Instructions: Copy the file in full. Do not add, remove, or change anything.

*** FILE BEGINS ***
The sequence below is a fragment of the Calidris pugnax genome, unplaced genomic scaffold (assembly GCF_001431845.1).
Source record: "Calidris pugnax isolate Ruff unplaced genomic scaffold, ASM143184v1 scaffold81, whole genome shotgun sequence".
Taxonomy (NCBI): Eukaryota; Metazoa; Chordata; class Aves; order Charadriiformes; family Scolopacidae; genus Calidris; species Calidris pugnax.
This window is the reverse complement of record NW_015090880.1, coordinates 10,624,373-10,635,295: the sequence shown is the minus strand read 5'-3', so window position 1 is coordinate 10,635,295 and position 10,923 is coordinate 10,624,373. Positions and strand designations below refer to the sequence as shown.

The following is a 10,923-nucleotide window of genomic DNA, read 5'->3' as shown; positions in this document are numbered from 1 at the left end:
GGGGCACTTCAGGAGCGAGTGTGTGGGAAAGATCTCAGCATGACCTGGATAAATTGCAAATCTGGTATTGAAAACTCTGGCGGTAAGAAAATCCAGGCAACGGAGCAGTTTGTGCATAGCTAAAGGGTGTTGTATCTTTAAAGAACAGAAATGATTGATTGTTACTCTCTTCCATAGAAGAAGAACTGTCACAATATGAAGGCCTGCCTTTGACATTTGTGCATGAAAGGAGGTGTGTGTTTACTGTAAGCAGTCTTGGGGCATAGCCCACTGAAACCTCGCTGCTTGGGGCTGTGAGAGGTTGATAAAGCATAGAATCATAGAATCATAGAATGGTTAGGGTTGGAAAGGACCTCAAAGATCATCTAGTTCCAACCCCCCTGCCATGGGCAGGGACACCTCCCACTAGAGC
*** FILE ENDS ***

The sequence below is a fragment of the Calidris pugnax genome, unplaced genomic scaffold (assembly GCF_001431845.1).
Source record: "Calidris pugnax isolate Ruff unplaced genomic scaffold, ASM143184v1 scaffold81, whole genome shotgun sequence".
Taxonomy (NCBI): Eukaryota; Metazoa; Chordata; class Aves; order Charadriiformes; family Scolopacidae; genus Calidris; species Calidris pugnax.
This window is the reverse complement of record NW_015090880.1, coordinates 10,624,373-10,635,295: the sequence shown is the minus strand read 5'-3', so window position 1 is coordinate 10,635,295 and position 10,923 is coordinate 10,624,373. Positions and strand designations below refer to the sequence as shown.

The following is a 10,923-nucleotide window of genomic DNA, read 5'->3' as shown; positions in this document are numbered from 1 at the left end:
GGGGCACTTCAGGAGCGAGTGTGTGGGAAAGATCTCAGCATGACCTGGATAAATTGCAAATCTGGTATTGAAAACTCTGGCGGTAAGAAAATCCAGGCAACGGAGCAGTTTGTGCATAGCTAAAGGGTGTTGTATCTTTAAAGAACAGAAATGATTGATTGTTACTCTCTTCCATAGAAGAAGAACTGTCACAATATGAAGGCCTGCCTTTGACATTTGTGCATGAAAGGAGGTGTGTGTTTACTGTAAGCAGTCTTGGGGCATAGCCCACTGAAACCTCGCTGCTTGGGGCTGTGAGAGGTTGATAAAGCATAGAATCATAGAATCATAGAATGGTTAGGGTTGGAAAGGACCTCAAAGATCATCTAGTTCCAACCCCCCTGCCATGGGCAGGGACACCTCCCACTAGAGC